The first wave

A high level ANC document had identified the SABC in August 1992 as “a highly strategic and fairly vulnerable target for campaigning”.[2] And, in August 1993 the ANC managed to secure the appointment of Ivy Matsepe-Casaburri as chairman of the SABC board. An article in the Weekly Mail & Guardian (6th August 1993) stated that Matsepe-Casaburri was “an exile in Lusaka and returned to South Africa in 1990…She is active in the ANC Women’s League and was nominated for a national executive committee position on the ANC at its 1991 congress, narrowly missing election.”

The article described her as a “political animal” without a “reputation of political independence”. She admitted to an interviewer in September that she was still “a member of the African National Congress and I make no apologies for that. But I’m known to be a very impartial person”. (WM&G 24th September 1993) Her ‘impartiality’ in this job would later be rewarded by the ANC first with an appointment as Premier of the Free State and then promotion to Minister of Communications under the Mbeki presidency.

In December 1993 the SABC board proceeded to make a series of political appointments to executive positions within the organisation. The Sunday Nation editor, Zwelakhe Sisulu, was appointed as the understudy to group chief executive Wynand Harmse; Govin Reddy was made executive head of radio; and, Solly Mokoetle, formerly of Radio Freedom, was made senior general manager of radio.

In a letter to Matsepe-Casaburri the SA Broadcasting Staff Association stated that these appointments were a “flagrant deviation from the board’s own values and vision”, in particular “impartiality, equitability…(and) sensitivity to the diverse nature of South African society. We view the appointment of publicly ANC-aligned persons to the SABC’s executive as a perpetuation of the previous board’s political bias.”[3] The Sunday Times story was headed, “New appointments lead to fears of ‘same again’”.

The article stated that the “appointment of three ANC sympathisers to top positions at the SABC has sent a gust of apprehension along the corridors of the state broadcasting corporation’s headquarters…TV and radio journalists tell you, with nervous backward glances, that they’ve been this way before and dread the prospect of returning.” The article quoted one senior staffer as saying “It looks like it’s going to the same again, only worse”.[4] Initially however these fears appeared overblown with SABC television news managing to maintain its professionalism and independence – providing fair and balanced coverage of the 1994 elections.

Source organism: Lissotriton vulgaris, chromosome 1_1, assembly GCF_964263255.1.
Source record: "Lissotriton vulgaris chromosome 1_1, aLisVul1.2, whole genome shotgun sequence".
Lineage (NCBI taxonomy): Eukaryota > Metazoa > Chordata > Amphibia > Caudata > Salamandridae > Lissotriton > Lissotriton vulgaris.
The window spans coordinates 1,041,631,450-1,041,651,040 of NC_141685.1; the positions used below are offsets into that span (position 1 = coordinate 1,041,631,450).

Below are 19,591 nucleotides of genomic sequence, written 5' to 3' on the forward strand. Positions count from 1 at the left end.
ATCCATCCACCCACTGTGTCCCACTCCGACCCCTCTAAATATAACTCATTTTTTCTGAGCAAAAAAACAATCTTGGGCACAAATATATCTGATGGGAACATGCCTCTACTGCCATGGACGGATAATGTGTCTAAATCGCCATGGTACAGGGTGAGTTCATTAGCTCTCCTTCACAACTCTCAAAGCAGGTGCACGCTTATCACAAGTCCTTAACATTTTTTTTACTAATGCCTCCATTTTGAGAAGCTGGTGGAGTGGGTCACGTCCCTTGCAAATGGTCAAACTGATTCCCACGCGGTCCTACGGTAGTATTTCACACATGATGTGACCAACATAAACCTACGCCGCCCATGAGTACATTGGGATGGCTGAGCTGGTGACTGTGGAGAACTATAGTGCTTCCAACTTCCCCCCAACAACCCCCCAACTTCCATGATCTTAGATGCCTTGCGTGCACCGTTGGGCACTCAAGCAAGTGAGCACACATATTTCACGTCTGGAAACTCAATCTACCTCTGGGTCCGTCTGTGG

The second wave

At the time of the transfer of power it suited the ANC to maintain the pretence that it supported the principle of independent and impartial state institutions, even as it infiltrated party operatives into key centres of power. By 1996, once its grip on political office was secure, there was a determined effort to bring state institutions under greater party control—first by pensioning off members of the ‘old guard’, then by bringing the selection of candidates under its’ control, then by filling key positions with political appointees.

The next wave of serious political interference hit the SABC in mid-1997. While it seems that radio news was regarded as satisfactory by the ANC, it was reported that Sisulu and the top management had come under fire from the liberation movement “for the news content of television, a more powerful and influential instrument than newspapers or radio. Many, both in government and the SABC, perceive an active anti-ANC stance from the news department.”[5] That same weekend the Sunday Times stated that it had “learnt from reliable sources that the ANC is unhappy with TV news content and has pointed this out to the SABC management. Among those who allegedly complained is ANC spokesman Ronnie Mamoepa.”[6]